The Shrimp Returns: Beloved Flamenco Singer Camarón Stars in a Graphic Novel | Comics and graphic novels

In death, as in life, legendary flamenco singer Camarón de la Isla continues to confuse expectations, cross boundaries, and demand that his blistering, blistering voice be heard.

The revered, loved and sometimes controversial singer died of lung cancer in July 1992, aged just 41. But as the 30th anniversary of his death approaches, born singer José Monge Cruz is reincarnated in the black-and-white pages of a new graphic novel meant to pay homage to Camarón, the music he created, and the band. drawn itself.

Taking its name from one of his last songs, Camarón, dicen de mí is the fruit of five years of work by the writer Carlos Reymán and the illustrator and cartoonist Raulowsky.

Camarón, Dicen de Mi took five years to prepare. Photo: Desacorde Ediciones

The 190-page novel focuses on 10 moments in Camarón’s life, including his early performances as a child prodigy, his pivotal partnerships with guitarists Paco de Lucía and Tomatito, and the recording of his masterpiece. work of New Flamenco from 1979, La leyenda del tiempo.

Camarón, dicen de mí begins with the birth of the singer into a family of gypsy musicians in the small Andalusian town of San Fernando. José, who emerges into the world with howls that predict the resounding chants to come, puts aside his dreams of becoming a bullfighter as his vocal talent inevitably becomes apparent.

His stage name – which translates to Island Shrimp – was the nickname an uncle gave him due to his thinness and pale skin.

In the second chapter, while playing with a calf, he has a premonition of perhaps the most formative moment of his life – the untimely death of his father. For Raulowsky, Camarón’s gypsy heritage and the singer’s loss of a young boy are key to understanding the paradox of the taciturn, introverted man and the passionate performer.

“Through the comic, I tried to understand why he gave himself when he sang; why he sang with so much passion”, explains the illustrator.

“We know very well that flamenco is about pain; it’s like the blues. But where does this pain and feeling come from? It must be something personal, right? I think the early loss of his father must have marked his character very deeply. And he was a Gypsy, and his people had been through a lot. He had internalized all those feelings of sadness.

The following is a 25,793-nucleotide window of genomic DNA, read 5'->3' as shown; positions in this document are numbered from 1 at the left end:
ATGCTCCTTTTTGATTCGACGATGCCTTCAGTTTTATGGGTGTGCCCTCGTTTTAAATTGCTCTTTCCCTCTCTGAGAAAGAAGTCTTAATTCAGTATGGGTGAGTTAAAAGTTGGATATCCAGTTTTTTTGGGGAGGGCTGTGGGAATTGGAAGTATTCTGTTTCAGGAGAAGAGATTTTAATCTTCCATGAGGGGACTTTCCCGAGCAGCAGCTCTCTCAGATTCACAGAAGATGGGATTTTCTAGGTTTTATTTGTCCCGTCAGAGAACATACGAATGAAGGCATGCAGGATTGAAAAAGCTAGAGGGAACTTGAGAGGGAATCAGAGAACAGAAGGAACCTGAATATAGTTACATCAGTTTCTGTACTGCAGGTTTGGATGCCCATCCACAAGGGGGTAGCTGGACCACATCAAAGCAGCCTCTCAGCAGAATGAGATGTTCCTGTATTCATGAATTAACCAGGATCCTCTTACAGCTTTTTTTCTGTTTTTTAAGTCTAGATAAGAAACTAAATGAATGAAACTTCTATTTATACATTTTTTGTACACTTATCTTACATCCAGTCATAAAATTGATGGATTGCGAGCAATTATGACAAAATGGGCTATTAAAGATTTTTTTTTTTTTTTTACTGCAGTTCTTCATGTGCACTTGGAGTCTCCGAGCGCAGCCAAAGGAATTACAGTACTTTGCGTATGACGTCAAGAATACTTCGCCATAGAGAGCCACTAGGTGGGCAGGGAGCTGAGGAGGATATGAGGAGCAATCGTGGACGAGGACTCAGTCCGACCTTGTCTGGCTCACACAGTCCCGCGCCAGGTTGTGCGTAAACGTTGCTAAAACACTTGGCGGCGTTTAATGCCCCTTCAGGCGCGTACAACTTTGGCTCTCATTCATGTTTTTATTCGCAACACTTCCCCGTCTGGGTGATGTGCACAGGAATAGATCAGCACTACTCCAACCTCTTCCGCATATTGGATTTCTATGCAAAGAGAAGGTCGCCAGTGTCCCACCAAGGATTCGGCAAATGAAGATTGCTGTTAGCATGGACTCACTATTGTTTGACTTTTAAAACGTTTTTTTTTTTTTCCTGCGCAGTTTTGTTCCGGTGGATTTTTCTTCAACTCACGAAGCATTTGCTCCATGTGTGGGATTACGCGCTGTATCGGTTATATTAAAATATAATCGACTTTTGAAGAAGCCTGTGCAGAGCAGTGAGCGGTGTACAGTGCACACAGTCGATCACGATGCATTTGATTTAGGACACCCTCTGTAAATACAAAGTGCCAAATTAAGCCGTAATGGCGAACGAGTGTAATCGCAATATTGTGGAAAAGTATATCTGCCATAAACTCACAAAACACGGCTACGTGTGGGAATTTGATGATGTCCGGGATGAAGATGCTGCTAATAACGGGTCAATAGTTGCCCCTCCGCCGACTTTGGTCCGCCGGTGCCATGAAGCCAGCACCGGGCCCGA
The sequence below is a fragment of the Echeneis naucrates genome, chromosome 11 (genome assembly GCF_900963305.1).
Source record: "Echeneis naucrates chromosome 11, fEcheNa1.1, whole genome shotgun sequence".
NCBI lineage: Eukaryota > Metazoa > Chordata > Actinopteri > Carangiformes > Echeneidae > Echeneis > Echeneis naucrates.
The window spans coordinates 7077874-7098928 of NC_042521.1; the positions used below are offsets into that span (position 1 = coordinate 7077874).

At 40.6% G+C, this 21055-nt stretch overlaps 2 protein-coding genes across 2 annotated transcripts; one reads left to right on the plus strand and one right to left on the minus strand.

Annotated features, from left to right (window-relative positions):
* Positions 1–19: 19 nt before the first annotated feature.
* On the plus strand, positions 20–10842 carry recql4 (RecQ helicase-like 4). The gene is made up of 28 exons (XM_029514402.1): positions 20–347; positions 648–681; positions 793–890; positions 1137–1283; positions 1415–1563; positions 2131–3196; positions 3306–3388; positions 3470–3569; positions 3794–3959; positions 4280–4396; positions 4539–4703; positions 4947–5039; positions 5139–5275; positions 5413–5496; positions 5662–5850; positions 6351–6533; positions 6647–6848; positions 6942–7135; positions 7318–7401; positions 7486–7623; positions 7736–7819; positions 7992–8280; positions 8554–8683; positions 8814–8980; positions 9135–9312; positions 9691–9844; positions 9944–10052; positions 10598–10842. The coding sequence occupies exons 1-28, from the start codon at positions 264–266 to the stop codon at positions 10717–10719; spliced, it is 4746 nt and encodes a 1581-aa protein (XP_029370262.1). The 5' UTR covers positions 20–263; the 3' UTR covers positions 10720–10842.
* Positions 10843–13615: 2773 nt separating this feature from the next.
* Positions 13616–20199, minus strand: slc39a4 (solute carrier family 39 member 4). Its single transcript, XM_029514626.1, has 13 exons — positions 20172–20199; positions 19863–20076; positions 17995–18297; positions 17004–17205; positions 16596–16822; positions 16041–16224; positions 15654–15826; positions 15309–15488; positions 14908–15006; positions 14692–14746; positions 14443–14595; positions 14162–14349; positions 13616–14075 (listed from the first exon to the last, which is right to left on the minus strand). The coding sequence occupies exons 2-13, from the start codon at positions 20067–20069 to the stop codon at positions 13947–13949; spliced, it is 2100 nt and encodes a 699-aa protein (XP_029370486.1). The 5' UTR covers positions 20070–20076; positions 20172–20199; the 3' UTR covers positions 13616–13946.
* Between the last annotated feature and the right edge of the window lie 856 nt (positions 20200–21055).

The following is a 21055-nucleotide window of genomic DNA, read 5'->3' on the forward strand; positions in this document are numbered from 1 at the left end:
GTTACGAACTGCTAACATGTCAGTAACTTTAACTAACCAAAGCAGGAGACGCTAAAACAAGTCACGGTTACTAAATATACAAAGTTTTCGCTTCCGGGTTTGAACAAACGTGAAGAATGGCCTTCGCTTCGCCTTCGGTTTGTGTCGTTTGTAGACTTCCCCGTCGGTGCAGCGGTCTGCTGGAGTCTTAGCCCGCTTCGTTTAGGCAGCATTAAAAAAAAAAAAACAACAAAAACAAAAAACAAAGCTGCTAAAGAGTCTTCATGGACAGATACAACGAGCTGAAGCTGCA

Raulowsky says he and Reymán opted for a graphic novel because of the simplicity of the form, the visual power, and the way “it crosses the boundaries of verbal language.”

Two pages of Camarón, graphic novel Dicen de Mi
Camarón united Gypsy and non-Gypsy cultures and became an inspiration to all the poor, says illustrator Raulowsky. Photo: Desacorde Ediciones

In addition to devouring biographies and documentaries, the couple sought out those who had known Camarón, including Ricardo Panchón, who produced La leyenda del tiempo and agreed to provide the foreword to the novel. Panchón describes Camarón as a “magical gypsy” who would have been amused to see his life sketched in a comic strip that depicts “an adventure that began sadly and ended sadly but was a life as bright as it was fast.”

Despite his drug problems – and the scorn his attempts to fuse flamenco with contemporary music have garnered among purists – Camarón quickly became an icon among the marginalized Gypsy population of Spain and beyond.

“When Camarón arrived, he united gypsy and non-gypsy cultures and became an inspiration to all the poor,” says Raulowsky.

The illustrator’s joy at finally seeing the book appear was tempered by the loss of Reymán, who died a few weeks ago. A photograph of the couple strolling down a street the night in June 2016 when they had the idea for the book is the penultimate image in the novel.

“I’m thrilled because the reception has been great,” says Raulowsky. “But we thought we could enjoy this moment together, and obviously it didn’t work out that way.”

Although the book inevitably ends with Camarón’s physical decline and death, its final pages pay homage to the transformative power of his once mighty voice.

“I think the moment we see him singing during his tragic end really represents his spirit and how, as a man and an artist, he indulged in that spirit,” Raulowsky says.

“He gives himself entirely and he falls apart entirely. He was faithful to the end. »

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